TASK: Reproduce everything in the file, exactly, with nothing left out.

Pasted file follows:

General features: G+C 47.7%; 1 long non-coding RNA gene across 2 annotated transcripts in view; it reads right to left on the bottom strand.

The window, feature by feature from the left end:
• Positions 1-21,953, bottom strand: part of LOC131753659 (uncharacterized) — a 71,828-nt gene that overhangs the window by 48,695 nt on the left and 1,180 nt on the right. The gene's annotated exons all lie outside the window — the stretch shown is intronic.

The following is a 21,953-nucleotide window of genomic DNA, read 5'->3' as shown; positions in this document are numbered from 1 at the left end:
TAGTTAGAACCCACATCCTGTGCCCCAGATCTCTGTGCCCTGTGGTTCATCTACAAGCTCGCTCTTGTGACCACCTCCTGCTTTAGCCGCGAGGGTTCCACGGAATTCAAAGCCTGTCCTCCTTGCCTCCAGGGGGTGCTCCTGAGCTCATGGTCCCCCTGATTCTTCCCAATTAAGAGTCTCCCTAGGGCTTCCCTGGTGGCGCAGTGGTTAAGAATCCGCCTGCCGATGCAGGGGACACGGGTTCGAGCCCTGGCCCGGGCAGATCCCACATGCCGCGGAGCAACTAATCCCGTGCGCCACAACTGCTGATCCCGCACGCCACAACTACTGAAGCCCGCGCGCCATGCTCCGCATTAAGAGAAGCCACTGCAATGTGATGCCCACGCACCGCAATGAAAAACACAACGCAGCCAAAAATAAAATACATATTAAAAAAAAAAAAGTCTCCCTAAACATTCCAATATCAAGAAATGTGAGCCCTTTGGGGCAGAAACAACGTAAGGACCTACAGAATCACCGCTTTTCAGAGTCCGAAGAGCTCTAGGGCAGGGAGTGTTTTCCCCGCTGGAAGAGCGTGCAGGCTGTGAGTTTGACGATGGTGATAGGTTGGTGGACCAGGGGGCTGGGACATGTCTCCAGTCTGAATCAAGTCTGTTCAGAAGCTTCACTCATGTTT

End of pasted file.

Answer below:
General features: G+C 47.7%; 1 long non-coding RNA gene across 2 annotated transcripts in view; it reads right to left on the bottom strand.

The window, feature by feature from the left end:
• Positions 1-21,953, bottom strand: part of LOC131753659 (uncharacterized) — a 71,828-nt gene that overhangs the window by 48,695 nt on the left and 1,180 nt on the right. The gene's annotated exons all lie outside the window — the stretch shown is intronic.

The following is a 21,953-nucleotide window of genomic DNA, read 5'->3' as shown; positions in this document are numbered from 1 at the left end:
TAGTTAGAACCCACATCCTGTGCCCCAGATCTCTGTGCCCTGTGGTTCATCTACAAGCTCGCTCTTGTGACCACCTCCTGCTTTAGCCGCGAGGGTTCCACGGAATTCAAAGCCTGTCCTCCTTGCCTCCAGGGGGTGCTCCTGAGCTCATGGTCCCCCTGATTCTTCCCAATTAAGAGTCTCCCTAGGGCTTCCCTGGTGGCGCAGTGGTTAAGAATCCGCCTGCCGATGCAGGGGACACGGGTTCGAGCCCTGGCCCGGGCAGATCCCACATGCCGCGGAGCAACTAATCCCGTGCGCCACAACTGCTGATCCCGCACGCCACAACTACTGAAGCCCGCGCGCCATGCTCCGCATTAAGAGAAGCCACTGCAATGTGATGCCCACGCACCGCAATGAAAAACACAACGCAGCCAAAAATAAAATACATATTAAAAAAAAAAAAGTCTCCCTAAACATTCCAATATCAAGAAATGTGAGCCCTTTGGGGCAGAAACAACGTAAGGACCTACAGAATCACCGCTTTTCAGAGTCCGAAGAGCTCTAGGGCAGGGAGTGTTTTCCCCGCTGGAAGAGCGTGCAGGCTGTGAGTTTGACGATGGTGATAGGTTGGTGGACCAGGGGGCTGGGACATGTCTCCAGTCTGAATCAAGTCTGTTCAGAAGCTTCACTCATGTTT